10. The Story Behind the Che Guevara Photo
Ernesto “Che” Guevara was an Argentinean Marxist who rose to prominence during the Cuban Revolution, and gained international fame as a guerrilla, author, and diplomat. His image became a romantic icon of anti imperialism, and after his death, he was regarded as a martyr by leftists worldwide. As a youth, he had spent his holidays motorcycling through South America in the early 1950s, where he encountered conditions of dire poverty, inequality, and injustice, that radicalized and set him on the path to Marxism.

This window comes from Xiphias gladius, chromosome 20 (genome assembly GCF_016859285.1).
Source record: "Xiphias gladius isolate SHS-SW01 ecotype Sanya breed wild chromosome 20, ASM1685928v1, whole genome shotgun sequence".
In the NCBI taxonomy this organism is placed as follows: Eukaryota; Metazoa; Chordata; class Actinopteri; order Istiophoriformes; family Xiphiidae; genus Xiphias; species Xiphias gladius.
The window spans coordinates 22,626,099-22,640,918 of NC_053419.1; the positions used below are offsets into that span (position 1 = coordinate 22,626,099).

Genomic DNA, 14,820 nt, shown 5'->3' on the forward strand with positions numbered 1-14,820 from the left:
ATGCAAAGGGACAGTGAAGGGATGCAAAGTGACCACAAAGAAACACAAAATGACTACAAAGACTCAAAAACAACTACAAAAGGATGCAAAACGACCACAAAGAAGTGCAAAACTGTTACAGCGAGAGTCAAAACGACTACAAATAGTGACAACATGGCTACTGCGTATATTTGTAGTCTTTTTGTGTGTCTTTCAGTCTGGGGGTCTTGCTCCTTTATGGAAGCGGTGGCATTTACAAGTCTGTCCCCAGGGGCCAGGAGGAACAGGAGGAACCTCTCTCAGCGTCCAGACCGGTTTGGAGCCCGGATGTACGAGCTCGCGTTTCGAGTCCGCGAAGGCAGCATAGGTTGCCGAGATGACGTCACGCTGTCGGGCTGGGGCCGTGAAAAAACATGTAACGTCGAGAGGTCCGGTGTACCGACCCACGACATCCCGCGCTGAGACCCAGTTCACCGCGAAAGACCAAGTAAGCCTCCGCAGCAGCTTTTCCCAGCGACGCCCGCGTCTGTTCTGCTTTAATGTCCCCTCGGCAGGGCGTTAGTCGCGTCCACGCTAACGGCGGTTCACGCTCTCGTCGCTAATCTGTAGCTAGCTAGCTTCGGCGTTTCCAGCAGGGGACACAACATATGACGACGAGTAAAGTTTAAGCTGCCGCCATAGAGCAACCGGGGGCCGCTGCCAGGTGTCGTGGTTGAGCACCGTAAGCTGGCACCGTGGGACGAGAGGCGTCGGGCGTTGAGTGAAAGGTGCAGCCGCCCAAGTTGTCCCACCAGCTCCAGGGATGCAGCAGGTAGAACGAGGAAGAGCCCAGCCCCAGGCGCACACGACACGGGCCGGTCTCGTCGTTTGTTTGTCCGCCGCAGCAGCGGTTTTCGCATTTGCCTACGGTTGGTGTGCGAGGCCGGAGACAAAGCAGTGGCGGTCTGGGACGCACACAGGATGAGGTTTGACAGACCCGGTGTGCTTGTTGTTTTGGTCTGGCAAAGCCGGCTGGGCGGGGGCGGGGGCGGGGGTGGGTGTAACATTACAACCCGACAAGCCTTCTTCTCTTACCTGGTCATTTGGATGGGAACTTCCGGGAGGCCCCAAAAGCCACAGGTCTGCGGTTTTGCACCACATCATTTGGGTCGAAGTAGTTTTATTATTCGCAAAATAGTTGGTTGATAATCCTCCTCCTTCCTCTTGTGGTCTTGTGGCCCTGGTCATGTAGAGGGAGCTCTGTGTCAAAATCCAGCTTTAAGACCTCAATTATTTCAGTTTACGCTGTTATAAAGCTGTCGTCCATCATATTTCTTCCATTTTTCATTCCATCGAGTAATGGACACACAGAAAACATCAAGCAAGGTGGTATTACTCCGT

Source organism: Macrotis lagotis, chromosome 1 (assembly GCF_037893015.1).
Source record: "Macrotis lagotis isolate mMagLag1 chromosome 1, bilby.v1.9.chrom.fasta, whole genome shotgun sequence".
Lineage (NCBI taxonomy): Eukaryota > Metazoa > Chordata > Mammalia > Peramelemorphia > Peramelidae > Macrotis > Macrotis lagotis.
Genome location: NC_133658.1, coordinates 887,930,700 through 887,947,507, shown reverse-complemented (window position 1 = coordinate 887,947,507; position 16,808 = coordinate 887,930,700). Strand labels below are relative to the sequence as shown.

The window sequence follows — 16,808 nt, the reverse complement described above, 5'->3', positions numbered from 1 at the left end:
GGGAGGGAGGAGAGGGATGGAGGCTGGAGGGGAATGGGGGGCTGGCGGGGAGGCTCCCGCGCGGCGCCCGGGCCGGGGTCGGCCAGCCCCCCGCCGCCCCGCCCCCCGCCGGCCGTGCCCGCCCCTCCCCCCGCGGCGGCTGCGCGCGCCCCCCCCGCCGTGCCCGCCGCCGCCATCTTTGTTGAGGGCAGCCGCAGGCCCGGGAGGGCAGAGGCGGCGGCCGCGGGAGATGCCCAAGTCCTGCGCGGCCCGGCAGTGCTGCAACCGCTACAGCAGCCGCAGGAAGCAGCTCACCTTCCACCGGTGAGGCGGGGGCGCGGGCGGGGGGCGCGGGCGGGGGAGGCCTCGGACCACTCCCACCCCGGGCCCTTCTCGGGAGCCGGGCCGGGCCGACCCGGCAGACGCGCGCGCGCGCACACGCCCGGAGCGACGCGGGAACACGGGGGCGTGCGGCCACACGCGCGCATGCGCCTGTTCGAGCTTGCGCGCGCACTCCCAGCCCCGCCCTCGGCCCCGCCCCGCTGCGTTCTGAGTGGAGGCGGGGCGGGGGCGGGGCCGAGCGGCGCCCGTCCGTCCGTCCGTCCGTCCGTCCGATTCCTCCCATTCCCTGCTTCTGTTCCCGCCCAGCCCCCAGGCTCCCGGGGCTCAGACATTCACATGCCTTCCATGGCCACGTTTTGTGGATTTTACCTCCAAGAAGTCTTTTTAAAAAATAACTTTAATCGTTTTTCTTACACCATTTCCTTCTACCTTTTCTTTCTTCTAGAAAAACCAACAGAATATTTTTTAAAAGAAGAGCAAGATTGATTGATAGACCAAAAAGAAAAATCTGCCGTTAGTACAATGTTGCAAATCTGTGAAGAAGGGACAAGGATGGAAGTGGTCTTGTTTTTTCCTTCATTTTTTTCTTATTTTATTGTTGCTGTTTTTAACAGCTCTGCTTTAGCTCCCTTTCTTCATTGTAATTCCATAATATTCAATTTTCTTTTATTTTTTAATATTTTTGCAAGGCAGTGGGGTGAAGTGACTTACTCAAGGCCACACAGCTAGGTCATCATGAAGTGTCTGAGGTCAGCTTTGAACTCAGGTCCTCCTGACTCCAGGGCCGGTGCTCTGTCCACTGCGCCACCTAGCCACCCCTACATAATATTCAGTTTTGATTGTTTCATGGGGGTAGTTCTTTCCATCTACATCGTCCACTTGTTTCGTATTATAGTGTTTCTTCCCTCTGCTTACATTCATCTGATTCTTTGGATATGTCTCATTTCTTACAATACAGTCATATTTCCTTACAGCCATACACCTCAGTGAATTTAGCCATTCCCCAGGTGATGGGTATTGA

Che’s iconic photo was taken on March 5th, 1960, by photographer Alberto Korda, who was covering a funeral for victims of an explosion in Havana’s harbor. Korda focused on Fidel Castro, and only shot two frames of Guevara as an afterthought. Only Castro’s shots were published, and Guevara’s were returned to Korda. The photo languished in obscurity for seven years, until a rich Italian got a hold of it and helped make it famous. When Guevara was killed soon thereafter by the Bolivian army with CIA help, Cuba embraced him as a martyr and revolutionary symbol, and Korda’s photo was the perfect romantic image. The photo rocketed to global fame as Guerrillero Heroico (“Heroic Guerrilla Fighter”), becoming a shorthand symbol for rebellion and one of the most recognizable images of all time.